To prevent a Winding up Order from being made against your company, contact Sterling Ford as soon as possible.

Rescission Orders
In accordance with Rule 12.59(3) Insolvency (England and Wales) Rules 2016 and paragraph 7.1 of the Insolvency Practice Direction, an application to rescind or vary the Winding up Order must be made within 5 business days of the date on which the Winding up Order was granted.
Time is of the essence and if your company is subject to a winding up order, you should contact Sterling Ford urgently so that, if appropriate, an application can be made to rescind the Winding up Order within the 7 day deadline.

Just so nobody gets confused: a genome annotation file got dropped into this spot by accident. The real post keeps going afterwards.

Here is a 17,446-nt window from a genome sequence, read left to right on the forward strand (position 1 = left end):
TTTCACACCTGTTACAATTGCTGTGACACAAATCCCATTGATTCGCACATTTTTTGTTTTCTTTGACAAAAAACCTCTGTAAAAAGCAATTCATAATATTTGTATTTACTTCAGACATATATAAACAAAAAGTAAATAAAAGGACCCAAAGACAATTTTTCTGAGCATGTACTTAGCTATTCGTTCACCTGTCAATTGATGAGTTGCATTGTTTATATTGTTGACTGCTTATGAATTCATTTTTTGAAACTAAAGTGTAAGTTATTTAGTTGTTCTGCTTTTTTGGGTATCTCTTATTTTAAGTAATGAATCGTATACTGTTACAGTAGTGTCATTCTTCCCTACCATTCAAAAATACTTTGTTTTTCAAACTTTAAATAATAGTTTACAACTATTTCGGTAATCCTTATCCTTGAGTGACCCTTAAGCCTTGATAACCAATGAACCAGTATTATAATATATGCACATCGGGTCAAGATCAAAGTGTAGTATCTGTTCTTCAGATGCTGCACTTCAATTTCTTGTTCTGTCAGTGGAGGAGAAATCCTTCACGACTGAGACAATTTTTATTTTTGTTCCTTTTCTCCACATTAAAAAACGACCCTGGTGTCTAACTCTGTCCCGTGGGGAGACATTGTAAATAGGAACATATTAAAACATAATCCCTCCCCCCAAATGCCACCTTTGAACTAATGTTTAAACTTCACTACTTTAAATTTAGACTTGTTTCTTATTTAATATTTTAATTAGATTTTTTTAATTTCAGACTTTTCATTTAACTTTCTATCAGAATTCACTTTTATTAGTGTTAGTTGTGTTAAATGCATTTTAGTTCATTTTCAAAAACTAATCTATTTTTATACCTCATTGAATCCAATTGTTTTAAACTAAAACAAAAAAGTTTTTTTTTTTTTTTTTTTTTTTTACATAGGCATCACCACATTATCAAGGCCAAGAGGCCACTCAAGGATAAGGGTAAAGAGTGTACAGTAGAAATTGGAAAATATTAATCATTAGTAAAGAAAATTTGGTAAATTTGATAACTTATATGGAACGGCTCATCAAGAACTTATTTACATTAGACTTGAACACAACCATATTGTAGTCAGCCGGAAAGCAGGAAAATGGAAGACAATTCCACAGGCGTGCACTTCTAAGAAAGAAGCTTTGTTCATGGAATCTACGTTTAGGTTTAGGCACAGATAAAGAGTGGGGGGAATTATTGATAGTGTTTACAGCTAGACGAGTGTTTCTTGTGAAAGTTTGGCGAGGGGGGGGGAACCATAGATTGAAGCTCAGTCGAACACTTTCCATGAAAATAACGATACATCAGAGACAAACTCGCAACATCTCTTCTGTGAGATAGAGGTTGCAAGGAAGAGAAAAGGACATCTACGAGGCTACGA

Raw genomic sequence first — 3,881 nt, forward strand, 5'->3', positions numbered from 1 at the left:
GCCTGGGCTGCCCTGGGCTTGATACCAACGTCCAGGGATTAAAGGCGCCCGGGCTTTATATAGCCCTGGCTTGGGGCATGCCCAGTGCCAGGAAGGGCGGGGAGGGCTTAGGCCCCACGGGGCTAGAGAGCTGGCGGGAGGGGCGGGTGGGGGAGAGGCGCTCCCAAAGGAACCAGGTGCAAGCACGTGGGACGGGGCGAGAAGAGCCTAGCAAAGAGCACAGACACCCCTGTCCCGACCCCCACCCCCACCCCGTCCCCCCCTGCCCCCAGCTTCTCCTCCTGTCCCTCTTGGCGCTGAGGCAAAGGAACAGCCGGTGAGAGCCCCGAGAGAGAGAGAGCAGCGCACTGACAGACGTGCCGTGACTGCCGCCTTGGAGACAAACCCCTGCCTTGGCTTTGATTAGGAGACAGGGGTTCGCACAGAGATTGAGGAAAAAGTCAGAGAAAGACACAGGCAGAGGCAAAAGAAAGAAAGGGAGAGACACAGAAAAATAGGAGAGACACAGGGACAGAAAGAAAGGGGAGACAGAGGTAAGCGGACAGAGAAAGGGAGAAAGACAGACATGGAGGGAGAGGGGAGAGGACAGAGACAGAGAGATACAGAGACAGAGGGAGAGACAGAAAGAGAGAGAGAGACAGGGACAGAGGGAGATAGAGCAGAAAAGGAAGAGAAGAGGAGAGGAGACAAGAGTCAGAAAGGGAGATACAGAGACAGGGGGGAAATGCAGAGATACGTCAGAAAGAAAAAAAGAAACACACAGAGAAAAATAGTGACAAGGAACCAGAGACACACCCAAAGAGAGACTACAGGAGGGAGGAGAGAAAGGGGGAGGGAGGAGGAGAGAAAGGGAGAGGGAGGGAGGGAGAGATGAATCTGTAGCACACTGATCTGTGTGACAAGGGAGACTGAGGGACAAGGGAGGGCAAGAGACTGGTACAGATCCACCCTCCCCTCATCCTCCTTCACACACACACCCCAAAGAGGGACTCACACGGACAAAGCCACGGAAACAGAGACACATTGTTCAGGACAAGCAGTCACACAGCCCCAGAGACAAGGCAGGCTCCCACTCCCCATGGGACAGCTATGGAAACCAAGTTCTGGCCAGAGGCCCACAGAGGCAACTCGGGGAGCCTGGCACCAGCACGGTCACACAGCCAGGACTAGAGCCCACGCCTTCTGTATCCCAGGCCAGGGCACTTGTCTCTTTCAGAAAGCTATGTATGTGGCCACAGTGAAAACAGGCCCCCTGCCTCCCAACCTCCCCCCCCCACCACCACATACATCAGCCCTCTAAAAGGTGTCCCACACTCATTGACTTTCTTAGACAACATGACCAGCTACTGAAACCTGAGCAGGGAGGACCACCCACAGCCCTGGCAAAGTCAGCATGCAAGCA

Click here to see some case studies of our Rescission Orders.

Compulsory Liquidation
This is a legal process by which a Liquidator is appointed by an Order of the Court to wind-up a limited company and is usually initiated by a creditor, such as HM Revenue & Customs.
A winding-up petition must not be ignored and you should immediately seek advice from an Insolvency Practitioner.
The bank account would usually be frozen as soon as the bank becomes aware of the winding-up petition.
A winding-up order would stop your company from trading and its affairs would be investigated by the Official Receiver.
The Official Receiver would decide whether to call a meeting of creditors to consider the appointment of a Liquidator.
If it has not already done so the company would cease to trade upon the granting of the winding-up order.
All assets of the company, including book debts, would be realised and proceeds of these would fund the cost of the Liquidation. Any excess funds would be available as a dividend to creditors, payable in the order of priority laid down by Insolvency Law.